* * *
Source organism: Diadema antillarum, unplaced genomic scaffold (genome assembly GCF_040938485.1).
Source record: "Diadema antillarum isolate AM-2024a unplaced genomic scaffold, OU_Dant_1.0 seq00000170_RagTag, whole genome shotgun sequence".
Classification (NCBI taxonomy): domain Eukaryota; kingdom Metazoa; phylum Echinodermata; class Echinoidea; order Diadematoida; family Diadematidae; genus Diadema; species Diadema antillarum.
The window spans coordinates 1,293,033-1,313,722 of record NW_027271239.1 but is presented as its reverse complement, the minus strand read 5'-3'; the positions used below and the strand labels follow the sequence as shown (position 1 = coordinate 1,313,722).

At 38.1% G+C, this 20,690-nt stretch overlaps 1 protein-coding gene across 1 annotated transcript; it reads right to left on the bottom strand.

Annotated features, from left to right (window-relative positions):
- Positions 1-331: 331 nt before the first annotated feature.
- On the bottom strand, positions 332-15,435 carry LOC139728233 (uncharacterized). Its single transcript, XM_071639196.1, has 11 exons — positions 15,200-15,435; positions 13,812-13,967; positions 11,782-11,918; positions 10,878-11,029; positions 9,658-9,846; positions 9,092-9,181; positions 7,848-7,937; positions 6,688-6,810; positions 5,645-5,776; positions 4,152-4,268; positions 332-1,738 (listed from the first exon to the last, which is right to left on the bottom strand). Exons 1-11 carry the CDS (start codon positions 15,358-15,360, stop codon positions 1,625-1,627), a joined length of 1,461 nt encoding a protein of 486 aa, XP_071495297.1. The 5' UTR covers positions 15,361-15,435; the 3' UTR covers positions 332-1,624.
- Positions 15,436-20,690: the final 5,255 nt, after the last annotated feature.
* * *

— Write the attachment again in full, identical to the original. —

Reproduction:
Source organism: Diadema antillarum, unplaced genomic scaffold (genome assembly GCF_040938485.1).
Source record: "Diadema antillarum isolate AM-2024a unplaced genomic scaffold, OU_Dant_1.0 seq00000170_RagTag, whole genome shotgun sequence".
Classification (NCBI taxonomy): domain Eukaryota; kingdom Metazoa; phylum Echinodermata; class Echinoidea; order Diadematoida; family Diadematidae; genus Diadema; species Diadema antillarum.
The window spans coordinates 1,293,033-1,313,722 of record NW_027271239.1 but is presented as its reverse complement, the minus strand read 5'-3'; the positions used below and the strand labels follow the sequence as shown (position 1 = coordinate 1,313,722).

At 38.1% G+C, this 20,690-nt stretch overlaps 1 protein-coding gene across 1 annotated transcript; it reads right to left on the bottom strand.

Annotated features, from left to right (window-relative positions):
- Positions 1-331: 331 nt before the first annotated feature.
- On the bottom strand, positions 332-15,435 carry LOC139728233 (uncharacterized). Its single transcript, XM_071639196.1, has 11 exons — positions 15,200-15,435; positions 13,812-13,967; positions 11,782-11,918; positions 10,878-11,029; positions 9,658-9,846; positions 9,092-9,181; positions 7,848-7,937; positions 6,688-6,810; positions 5,645-5,776; positions 4,152-4,268; positions 332-1,738 (listed from the first exon to the last, which is right to left on the bottom strand). Exons 1-11 carry the CDS (start codon positions 15,358-15,360, stop codon positions 1,625-1,627), a joined length of 1,461 nt encoding a protein of 486 aa, XP_071495297.1. The 5' UTR covers positions 15,361-15,435; the 3' UTR covers positions 332-1,624.
- Positions 15,436-20,690: the final 5,255 nt, after the last annotated feature.